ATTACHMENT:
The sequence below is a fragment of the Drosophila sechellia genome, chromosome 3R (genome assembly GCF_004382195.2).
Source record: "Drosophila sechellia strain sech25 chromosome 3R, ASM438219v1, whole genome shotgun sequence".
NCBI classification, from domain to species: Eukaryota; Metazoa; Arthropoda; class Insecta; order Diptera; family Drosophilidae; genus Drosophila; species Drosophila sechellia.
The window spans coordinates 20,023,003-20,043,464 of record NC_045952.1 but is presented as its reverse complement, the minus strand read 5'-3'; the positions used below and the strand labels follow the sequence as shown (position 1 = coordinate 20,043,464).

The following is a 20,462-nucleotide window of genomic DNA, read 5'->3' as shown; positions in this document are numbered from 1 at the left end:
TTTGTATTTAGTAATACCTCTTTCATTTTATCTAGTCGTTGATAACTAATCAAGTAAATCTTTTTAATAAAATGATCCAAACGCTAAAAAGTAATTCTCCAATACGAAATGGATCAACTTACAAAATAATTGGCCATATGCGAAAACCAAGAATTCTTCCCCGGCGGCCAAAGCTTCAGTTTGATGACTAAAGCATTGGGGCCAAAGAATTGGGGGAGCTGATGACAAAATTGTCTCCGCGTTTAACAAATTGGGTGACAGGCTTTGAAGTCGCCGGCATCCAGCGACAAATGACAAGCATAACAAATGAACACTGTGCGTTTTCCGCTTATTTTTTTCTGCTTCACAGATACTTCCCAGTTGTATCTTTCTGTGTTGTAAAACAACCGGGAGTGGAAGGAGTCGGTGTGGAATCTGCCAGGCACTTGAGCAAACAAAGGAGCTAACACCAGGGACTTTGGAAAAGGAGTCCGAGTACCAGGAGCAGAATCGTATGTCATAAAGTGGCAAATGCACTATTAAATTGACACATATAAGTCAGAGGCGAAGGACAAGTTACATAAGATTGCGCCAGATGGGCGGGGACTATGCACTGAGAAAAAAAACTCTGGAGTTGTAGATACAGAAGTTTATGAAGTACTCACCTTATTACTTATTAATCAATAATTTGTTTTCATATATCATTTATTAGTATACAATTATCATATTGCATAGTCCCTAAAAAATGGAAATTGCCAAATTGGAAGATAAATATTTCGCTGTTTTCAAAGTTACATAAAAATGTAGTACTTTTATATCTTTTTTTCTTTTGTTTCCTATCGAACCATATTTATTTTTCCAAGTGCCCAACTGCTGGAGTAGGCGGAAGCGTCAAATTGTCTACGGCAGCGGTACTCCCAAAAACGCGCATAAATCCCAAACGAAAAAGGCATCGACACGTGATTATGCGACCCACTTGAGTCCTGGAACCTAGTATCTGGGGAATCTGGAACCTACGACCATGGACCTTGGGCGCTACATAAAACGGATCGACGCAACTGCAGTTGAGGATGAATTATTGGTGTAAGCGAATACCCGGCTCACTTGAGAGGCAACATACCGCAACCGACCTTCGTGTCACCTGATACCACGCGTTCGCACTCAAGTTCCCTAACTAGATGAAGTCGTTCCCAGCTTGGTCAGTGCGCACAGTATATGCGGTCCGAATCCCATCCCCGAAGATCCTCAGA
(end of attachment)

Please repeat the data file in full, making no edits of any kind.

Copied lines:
The sequence below is a fragment of the Drosophila sechellia genome, chromosome 3R (genome assembly GCF_004382195.2).
Source record: "Drosophila sechellia strain sech25 chromosome 3R, ASM438219v1, whole genome shotgun sequence".
NCBI classification, from domain to species: Eukaryota; Metazoa; Arthropoda; class Insecta; order Diptera; family Drosophilidae; genus Drosophila; species Drosophila sechellia.
The window spans coordinates 20,023,003-20,043,464 of record NC_045952.1 but is presented as its reverse complement, the minus strand read 5'-3'; the positions used below and the strand labels follow the sequence as shown (position 1 = coordinate 20,043,464).

The following is a 20,462-nucleotide window of genomic DNA, read 5'->3' as shown; positions in this document are numbered from 1 at the left end:
TTTGTATTTAGTAATACCTCTTTCATTTTATCTAGTCGTTGATAACTAATCAAGTAAATCTTTTTAATAAAATGATCCAAACGCTAAAAAGTAATTCTCCAATACGAAATGGATCAACTTACAAAATAATTGGCCATATGCGAAAACCAAGAATTCTTCCCCGGCGGCCAAAGCTTCAGTTTGATGACTAAAGCATTGGGGCCAAAGAATTGGGGGAGCTGATGACAAAATTGTCTCCGCGTTTAACAAATTGGGTGACAGGCTTTGAAGTCGCCGGCATCCAGCGACAAATGACAAGCATAACAAATGAACACTGTGCGTTTTCCGCTTATTTTTTTCTGCTTCACAGATACTTCCCAGTTGTATCTTTCTGTGTTGTAAAACAACCGGGAGTGGAAGGAGTCGGTGTGGAATCTGCCAGGCACTTGAGCAAACAAAGGAGCTAACACCAGGGACTTTGGAAAAGGAGTCCGAGTACCAGGAGCAGAATCGTATGTCATAAAGTGGCAAATGCACTATTAAATTGACACATATAAGTCAGAGGCGAAGGACAAGTTACATAAGATTGCGCCAGATGGGCGGGGACTATGCACTGAGAAAAAAAACTCTGGAGTTGTAGATACAGAAGTTTATGAAGTACTCACCTTATTACTTATTAATCAATAATTTGTTTTCATATATCATTTATTAGTATACAATTATCATATTGCATAGTCCCTAAAAAATGGAAATTGCCAAATTGGAAGATAAATATTTCGCTGTTTTCAAAGTTACATAAAAATGTAGTACTTTTATATCTTTTTTTCTTTTGTTTCCTATCGAACCATATTTATTTTTCCAAGTGCCCAACTGCTGGAGTAGGCGGAAGCGTCAAATTGTCTACGGCAGCGGTACTCCCAAAAACGCGCATAAATCCCAAACGAAAAAGGCATCGACACGTGATTATGCGACCCACTTGAGTCCTGGAACCTAGTATCTGGGGAATCTGGAACCTACGACCATGGACCTTGGGCGCTACATAAAACGGATCGACGCAACTGCAGTTGAGGATGAATTATTGGTGTAAGCGAATACCCGGCTCACTTGAGAGGCAACATACCGCAACCGACCTTCGTGTCACCTGATACCACGCGTTCGCACTCAAGTTCCCTAACTAGATGAAGTCGTTCCCAGCTTGGTCAGTGCGCACAGTATATGCGGTCCGAATCCCATCCCCGAAGATCCTCAGA